|Let's look at the differences between profitable and
unprofitable traders. Is it a question of experience, or
are some folks just born with the talent to play the
markets successfully? How does risk tie in with
profitability? Are profitable traders more willing to
make riskier trades?
||Author Mark Douglas talks about three stages in becoming
a profitable trader. First you learn how to find
promising trade setups. Second, you learn how to enter
and exit those positions at the right time. Third, get
to a point where you build equity on a consistent basis.
The secret to this third step is really no secret at
all. You master the discipline required to follow your
methodology, plan or system.
|Traders need to make an important choice early in their
careers. They can decide to follow a specific method
that forces them out of the market during unfavorable
conditions. Or they can master a broad range of skills,
and then apply the right one at the right time. Neither
approach is right or wrong, but both require paying
close attention to the profit-and-loss feedback.
Most unprofitable traders rely on a poorly matched
execution style, or a good one they haven't mastered
yet. Very often they fail to recognize critical errors
in their methodology because it was learned in a book,
or through inappropriate conditioning, i.e., making
money on bad decisions. Realize that profitable traders
know all the weak points in their strategies and
exercise damage control at all times.
You can't understand your methodology until you analyze
your profits and losses. Identify its weaknesses
quickly, and then decide if it really works at all. You
may discover that your whole approach to the market
isn't right for your lifestyle, emotional nature or
long-term goals. For example, you could be a scalper
with the disposition of an investor, or a daytrader who
hates risk. Bad things will happen when your system
doesn't match your personality.
Traders hate to think about discipline. After all, it's
not as sexy as just becoming a market gunslinger. But
the bottom line is that most of us don't follow our own
rules. This is ironic, because the folks who ignore the
reasons they lose money are the same ones who spend
thousands of dollars attending trading seminars.
Personal discipline is the one thing you can't learn
sitting in an audience.
Discipline and money management go a long way toward
becoming a profitable trader. But let's be realistic.
However you trade, you must be confident in the positive
expectancy of your style or methodology. This poorly
understood concept refers to how much profit you can
reasonably expect to make vs. each dollar risked on a
trade. Gamblers know this equation as the player's edge
in a casino. The problem is that most of us don't
understand our strategy well enough to determine whether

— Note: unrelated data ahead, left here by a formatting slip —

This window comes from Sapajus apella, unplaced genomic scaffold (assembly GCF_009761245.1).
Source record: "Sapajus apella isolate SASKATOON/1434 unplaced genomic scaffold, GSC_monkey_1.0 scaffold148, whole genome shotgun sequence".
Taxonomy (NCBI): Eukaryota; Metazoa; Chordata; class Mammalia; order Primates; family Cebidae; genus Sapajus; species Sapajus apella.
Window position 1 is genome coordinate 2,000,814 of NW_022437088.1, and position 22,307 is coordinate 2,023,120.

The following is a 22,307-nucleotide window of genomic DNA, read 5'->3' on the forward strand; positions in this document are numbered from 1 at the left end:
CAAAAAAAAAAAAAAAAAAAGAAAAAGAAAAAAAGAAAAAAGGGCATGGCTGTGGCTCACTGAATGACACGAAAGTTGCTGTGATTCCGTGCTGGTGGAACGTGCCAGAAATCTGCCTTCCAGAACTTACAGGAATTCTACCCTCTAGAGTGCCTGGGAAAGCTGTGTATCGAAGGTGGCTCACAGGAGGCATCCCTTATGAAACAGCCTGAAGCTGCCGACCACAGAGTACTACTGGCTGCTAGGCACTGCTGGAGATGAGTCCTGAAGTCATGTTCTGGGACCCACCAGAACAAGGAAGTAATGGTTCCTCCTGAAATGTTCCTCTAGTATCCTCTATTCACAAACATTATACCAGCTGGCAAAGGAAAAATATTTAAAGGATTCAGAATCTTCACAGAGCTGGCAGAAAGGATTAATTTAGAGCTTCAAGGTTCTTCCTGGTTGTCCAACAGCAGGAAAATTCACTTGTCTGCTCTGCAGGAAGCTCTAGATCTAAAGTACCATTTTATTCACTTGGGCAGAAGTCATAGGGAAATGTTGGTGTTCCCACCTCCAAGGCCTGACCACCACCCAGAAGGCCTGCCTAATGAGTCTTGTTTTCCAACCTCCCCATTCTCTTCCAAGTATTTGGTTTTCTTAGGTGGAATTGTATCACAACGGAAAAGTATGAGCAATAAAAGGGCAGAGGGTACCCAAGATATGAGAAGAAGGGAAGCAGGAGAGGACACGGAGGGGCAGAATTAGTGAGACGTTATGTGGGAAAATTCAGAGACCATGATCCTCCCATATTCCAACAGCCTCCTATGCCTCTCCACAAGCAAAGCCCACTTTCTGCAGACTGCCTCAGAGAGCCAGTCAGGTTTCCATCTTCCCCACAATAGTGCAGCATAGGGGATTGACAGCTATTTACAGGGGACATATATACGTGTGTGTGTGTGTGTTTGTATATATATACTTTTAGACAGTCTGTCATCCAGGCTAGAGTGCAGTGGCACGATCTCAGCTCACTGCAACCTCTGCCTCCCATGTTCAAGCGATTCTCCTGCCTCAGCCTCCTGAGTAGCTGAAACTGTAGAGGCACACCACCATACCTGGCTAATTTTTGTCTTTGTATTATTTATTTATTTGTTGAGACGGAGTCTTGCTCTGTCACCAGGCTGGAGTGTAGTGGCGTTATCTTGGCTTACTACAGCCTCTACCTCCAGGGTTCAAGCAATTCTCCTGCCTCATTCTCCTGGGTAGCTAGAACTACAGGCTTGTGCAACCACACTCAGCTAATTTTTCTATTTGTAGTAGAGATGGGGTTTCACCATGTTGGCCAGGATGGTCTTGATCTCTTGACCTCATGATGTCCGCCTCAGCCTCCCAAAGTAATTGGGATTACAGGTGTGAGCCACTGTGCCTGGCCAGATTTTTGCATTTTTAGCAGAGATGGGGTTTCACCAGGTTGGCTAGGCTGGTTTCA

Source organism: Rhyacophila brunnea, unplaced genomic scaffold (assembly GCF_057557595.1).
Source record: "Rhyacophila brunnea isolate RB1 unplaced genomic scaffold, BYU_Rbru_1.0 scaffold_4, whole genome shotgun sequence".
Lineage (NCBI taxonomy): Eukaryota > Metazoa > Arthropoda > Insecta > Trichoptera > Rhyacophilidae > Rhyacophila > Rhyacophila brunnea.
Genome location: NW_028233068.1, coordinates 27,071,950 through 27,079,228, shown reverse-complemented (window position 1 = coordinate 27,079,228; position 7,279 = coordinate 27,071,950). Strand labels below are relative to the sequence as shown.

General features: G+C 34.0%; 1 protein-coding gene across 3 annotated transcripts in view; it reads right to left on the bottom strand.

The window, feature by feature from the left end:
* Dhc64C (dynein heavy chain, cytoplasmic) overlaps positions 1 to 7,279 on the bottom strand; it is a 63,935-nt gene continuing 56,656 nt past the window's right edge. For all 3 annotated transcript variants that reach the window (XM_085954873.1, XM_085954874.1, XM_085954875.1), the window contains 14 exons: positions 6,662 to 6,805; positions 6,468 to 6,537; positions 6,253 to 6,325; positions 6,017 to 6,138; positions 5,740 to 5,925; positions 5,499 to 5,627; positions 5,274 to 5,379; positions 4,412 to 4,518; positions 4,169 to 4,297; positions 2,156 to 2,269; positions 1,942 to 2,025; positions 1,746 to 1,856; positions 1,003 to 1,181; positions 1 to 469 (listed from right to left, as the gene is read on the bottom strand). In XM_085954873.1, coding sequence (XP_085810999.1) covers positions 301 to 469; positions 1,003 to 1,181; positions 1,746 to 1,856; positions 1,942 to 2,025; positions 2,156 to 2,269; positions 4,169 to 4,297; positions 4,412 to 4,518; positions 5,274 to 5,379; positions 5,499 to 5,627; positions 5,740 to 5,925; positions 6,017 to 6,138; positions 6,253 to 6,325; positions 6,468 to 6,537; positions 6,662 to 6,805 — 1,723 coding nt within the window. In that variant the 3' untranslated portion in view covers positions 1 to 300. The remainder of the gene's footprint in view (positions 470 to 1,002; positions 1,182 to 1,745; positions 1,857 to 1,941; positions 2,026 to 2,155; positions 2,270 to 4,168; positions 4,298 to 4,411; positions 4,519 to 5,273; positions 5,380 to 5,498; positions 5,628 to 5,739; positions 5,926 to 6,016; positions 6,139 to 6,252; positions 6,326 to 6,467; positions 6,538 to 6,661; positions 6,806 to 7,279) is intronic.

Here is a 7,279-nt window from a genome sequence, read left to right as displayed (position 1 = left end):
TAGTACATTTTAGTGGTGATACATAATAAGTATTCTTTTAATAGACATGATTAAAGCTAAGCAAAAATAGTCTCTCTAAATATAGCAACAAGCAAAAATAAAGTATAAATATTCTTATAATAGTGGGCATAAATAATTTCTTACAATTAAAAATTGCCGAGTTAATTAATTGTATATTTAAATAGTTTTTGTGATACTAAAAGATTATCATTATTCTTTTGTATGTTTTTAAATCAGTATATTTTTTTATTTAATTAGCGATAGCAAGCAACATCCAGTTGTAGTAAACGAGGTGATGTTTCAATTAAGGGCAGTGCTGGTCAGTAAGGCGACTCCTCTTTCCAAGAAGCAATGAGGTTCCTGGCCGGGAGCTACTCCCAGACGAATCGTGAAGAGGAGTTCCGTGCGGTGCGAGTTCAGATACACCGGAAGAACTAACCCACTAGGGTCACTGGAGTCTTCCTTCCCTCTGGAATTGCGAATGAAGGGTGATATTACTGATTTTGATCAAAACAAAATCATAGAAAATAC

or not it has a positive expectancy.
System traders use backtesting to gauge the positive
expectancy of their systems. Retail traders choose entry
and exit without this methodology, so they need to
compensate through extensive record-keeping and analysis
of each trade result. Even so, they could be fooling
themselves into believing they have an edge in their
pursuit of profitability.
The sell side of the positive expectancy equation is
more important than where you buy. Research suggests
that a very profitable system can be built using random
trade entry. Yes, you heard that right. It's possible to
make money in the same way as a chimp who throws darts
at a dartboard. But the hairy primate still has the same
problem as the losing trader: He doesn't know when to
take money off the table.
Positive expectancy requires a robust exit strategy. But
you already knew that, didn't you? Volumes have been
written about money management techniques, such as
cutting your losses, riding your winners and trading
adequate reward/risk. But somehow, losing traders
continue to outnumber profitable ones by a very wide
One aspect of positive expectancy is more difficult to
manage than any pure numbers game. All trading styles
experience drawdowns, and profitable ones are no
exception. Traders routinely abandon profitable methods
because they hate to lose money. They stop following
perfectly good rules because they aren't getting the
instant gratification they want from the markets.
If this all sounds like a big loop from the top of our
discussion, it's meant to be that way. Losing traders
get stuck in a vicious cycle. They want to profit from
the market so they come up with a strategy to make
money. They trade the strategy until it frustrates them
to the point they abandon it and go looking for another
strategy. In the process, they never take the time to
find out whether or not it had positive expectancy in
the first place. In other words, they don't let their
methodology mature enough to watch its real potency bear
Which brings us back to discipline. Sure, it's boring to
plan the trade and trade the plan. But it's the only way
to break this losing cycle and get on the road to